MORGAN: So, you two have reached a point of bipartisan consensus. Why do we have a symbolic on air hand shake to round off this particular debate -- go on. Look at that. You see. It is possible. You can actually get along in Washington. What an extraordinary spectacle. Congressmen, thank you very much, indeed.

PITTENGER: Thank you.

GARAMENDI: Thank you.

MORGAN: Next, the way to the president's signature. The White House has the bill, any minute he will sign the bill and get the government open again. Whoopidoo!


OBAMA: I want to thank the leadership for coming together and getting this done. Hopefully, next time it wouldn't be in the 11th hour. One of the things that I said throughout this process is we have to get out of the habit of governing by crisis.


MORGAN: Breaking news on the deal to reopen the government and raise the debt ceiling. The White House has the bill. President Obama is expected to sign it at any moment, and we will bring you that news, of course, as soon as we have it.

Joining me now with all-star panel, Chief Correspondent Christine Romans, host of the CNN's "Your Money," Business Correspondent Richard Quest, host of CNN's "Quest Means Business," Josh Barro, Politics Editor for "Business Insider," Ryan Lizza, CNN Political Commentator and Washington Correspondent.

I feel like our panel has gotten better as the hours dragged on. Let's start with you, Christine Romans. Obviously, it is a good news. It is all over. Obviously, it is frustrating that we will probably going to go through exactly the same nonsense again in January and February. Put it into some kind of proper perspective for me. How painful has this all been to date for the American economy?

CHRISTINE ROMANS, CNN CHIEF CORRESPONDENT: Our national nightmare is now over, Piers, right? It is over for a little bit. And, then we are going to have to get your little countdown clock again because we are going to be doing this again in January and February.

Look, this is -- this is how serious it has been. $24 billion is in the damage of the economy. That is according to the S&P. I mean to put that in perspective that is like two years of the freed reduce school lunch program, 29 million American kids are fed, two years of that.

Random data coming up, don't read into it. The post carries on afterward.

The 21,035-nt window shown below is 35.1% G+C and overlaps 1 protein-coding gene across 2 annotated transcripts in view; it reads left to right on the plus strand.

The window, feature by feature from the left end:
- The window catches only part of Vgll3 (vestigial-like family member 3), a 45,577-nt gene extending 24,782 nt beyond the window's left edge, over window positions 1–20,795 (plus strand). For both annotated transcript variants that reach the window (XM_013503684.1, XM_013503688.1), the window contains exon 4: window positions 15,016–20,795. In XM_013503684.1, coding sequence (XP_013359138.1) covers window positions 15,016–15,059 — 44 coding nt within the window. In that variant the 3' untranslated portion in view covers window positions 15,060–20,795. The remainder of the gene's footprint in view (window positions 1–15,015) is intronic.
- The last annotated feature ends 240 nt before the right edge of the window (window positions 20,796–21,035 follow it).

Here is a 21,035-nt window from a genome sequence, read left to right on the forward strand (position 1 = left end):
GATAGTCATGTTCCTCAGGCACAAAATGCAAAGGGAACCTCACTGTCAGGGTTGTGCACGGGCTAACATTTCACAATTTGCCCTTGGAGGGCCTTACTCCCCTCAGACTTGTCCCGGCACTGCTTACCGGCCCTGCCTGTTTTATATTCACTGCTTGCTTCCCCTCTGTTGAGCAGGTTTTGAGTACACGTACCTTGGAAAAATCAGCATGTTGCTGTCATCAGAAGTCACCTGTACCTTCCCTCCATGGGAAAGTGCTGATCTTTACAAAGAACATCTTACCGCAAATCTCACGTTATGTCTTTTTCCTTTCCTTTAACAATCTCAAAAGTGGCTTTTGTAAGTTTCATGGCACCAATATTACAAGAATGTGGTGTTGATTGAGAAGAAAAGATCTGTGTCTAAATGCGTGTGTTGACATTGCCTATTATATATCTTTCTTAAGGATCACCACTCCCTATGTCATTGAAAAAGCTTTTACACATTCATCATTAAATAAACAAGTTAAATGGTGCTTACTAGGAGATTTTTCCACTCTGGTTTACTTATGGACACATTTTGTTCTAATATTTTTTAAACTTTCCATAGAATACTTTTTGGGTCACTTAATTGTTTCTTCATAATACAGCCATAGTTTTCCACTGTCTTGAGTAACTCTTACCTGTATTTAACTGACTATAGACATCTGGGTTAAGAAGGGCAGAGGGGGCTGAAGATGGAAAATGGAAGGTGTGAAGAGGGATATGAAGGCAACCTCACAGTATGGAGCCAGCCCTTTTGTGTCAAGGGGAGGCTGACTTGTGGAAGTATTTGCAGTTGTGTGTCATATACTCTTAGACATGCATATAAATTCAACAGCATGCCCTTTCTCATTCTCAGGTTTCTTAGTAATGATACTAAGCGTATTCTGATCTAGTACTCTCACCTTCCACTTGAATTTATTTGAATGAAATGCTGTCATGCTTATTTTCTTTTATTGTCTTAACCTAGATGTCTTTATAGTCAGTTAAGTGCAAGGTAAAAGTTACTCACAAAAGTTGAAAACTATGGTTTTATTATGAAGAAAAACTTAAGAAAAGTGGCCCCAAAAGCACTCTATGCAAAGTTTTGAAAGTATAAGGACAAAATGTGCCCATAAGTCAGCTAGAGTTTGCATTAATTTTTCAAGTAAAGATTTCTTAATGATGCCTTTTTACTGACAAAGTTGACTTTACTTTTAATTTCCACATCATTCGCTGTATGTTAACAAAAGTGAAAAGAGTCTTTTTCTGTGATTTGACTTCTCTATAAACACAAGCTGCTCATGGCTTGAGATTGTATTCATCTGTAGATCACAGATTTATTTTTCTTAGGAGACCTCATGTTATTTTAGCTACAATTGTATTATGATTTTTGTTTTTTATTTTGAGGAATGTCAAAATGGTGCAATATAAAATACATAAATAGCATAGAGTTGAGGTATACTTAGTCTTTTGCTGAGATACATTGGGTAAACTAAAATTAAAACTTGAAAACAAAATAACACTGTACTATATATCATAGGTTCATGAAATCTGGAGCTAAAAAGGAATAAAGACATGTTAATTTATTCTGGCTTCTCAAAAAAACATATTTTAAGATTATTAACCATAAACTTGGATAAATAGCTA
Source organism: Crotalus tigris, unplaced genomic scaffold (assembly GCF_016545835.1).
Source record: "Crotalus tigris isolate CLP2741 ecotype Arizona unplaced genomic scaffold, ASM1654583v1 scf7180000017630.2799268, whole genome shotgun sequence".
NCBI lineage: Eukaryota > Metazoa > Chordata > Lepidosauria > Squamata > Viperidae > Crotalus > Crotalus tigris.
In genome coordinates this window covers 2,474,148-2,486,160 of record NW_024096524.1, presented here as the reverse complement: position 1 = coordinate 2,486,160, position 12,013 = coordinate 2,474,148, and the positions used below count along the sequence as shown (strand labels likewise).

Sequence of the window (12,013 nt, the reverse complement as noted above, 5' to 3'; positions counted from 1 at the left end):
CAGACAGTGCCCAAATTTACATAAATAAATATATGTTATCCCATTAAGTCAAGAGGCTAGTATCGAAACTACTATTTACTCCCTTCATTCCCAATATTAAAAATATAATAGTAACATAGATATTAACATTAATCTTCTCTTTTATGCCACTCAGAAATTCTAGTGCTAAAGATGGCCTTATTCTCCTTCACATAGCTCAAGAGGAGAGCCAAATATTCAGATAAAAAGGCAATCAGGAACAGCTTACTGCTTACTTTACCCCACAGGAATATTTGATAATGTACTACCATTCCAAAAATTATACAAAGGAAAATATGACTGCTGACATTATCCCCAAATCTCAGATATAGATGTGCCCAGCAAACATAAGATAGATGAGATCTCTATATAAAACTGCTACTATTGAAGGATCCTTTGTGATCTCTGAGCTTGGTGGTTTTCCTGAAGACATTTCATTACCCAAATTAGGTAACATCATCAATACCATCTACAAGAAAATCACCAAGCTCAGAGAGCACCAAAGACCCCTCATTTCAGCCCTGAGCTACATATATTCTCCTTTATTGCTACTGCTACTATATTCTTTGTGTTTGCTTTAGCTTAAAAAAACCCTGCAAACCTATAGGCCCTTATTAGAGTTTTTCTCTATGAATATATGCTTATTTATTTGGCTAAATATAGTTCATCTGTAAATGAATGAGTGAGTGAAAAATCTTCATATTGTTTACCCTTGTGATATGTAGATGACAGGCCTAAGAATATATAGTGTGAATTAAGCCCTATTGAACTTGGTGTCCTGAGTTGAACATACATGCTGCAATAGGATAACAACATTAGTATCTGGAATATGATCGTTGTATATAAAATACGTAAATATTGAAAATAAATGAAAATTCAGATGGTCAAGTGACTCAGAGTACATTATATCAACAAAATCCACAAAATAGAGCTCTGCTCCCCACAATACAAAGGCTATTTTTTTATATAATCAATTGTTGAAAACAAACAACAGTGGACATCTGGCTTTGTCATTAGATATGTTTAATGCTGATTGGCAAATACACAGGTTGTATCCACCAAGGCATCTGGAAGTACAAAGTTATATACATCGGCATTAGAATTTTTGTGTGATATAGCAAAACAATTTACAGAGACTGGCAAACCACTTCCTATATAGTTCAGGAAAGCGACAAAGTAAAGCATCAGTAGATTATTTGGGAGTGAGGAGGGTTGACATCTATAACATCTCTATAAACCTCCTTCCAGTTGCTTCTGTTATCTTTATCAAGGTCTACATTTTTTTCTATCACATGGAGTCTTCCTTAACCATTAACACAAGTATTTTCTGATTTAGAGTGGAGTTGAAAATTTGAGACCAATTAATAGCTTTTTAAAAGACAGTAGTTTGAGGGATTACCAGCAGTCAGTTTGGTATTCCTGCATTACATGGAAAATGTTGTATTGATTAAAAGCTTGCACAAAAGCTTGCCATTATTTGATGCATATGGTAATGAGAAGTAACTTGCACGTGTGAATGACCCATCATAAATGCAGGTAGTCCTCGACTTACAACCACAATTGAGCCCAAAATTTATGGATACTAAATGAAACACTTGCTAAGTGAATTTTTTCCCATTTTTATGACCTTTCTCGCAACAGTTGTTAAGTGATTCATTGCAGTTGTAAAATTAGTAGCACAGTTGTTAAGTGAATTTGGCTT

I mean, you can go through all the different ways we could have spent $24 million in the economy with much better use. But, instead it was basically congress not doing its job that cost the economy. Now, in normal times you can recover that kind of -- if it were a hurricane or flooding you could recover some of that lost economic activity. But, if we keep having budget battles, you wouldn't, Piers.

MORGAN: Why is it just incredibly embarrassing for the perception of the way America does business, politically and in deed economically? Because that is the impression many people outside of America have.

RYAN LIZZA, CNN POLITICAL COMMENTATOR: It is pretty embarrassing. There is not a whole lot that can be said for what just went on here for the last few weeks. Something that every Republican leader, every Republican strategist told the party not to do, predicted that if they did do, it would lead to exactly the outcome that we just saw.

And, what do they get -- what do we all get out of this at the end of the day? A conference committee, we get Republicans and Democrats. That is the end result of this agreement. They agreed to sit down and try and work out a budget. That is it. Which if you remember from your U.S. politics classes, Piers, this is sort of how the process is supposed to work.

MORGAN: Yes and I had those in a few weeks ago. So, I mean I'm well abreast of all of this. Now, you tell me something about Mitch McConnell rhyme. What was that? Something to do with a little sweetener for Mitch McConnell in this deal.

LIZZA: Now, look, I'm sort of a defender of these things. If we could get these -- Look, apparently, Mitch McConnell got some project in Kentucky inserted into the legislation, although, he says it was not him. It was one of the committees in the Senate. And, the committee in the Senate is sort of saying, they wanted this.

It has to be for McConnell. It is a Kentucky project. But, we will see what the final word on that is. But, having said that, the fact that a little bit of pork can help lubricate the gears of congress? That will be great.

MORGAN: Can you say that again? A little bit of pork can help to lubricate the wheels of congress. I love that. LIZZA: Absolutely. That is one of the problem in the House of Representatives that John Boehner is a weak leader is because they got rid of pork and earmarks who can't buy votes anymore.

MORGAN: Let me come to Richard's point.

LIZZA: If you can buy more votes, it would be a lot better.

MORGAN: Let me come to my pork expert, which Richard Quest. Now, it is all about pork according to Ryan Lizza.

RICHARD QUEST, BUSINESS CORRESPONDENT: No. It is not. What it is really all about is this. Look at it. It is old. It is battered and it has been around the world a couple of times.

MORGAN: It actually has gotten more battered since he were last in a few couple of weeks ago.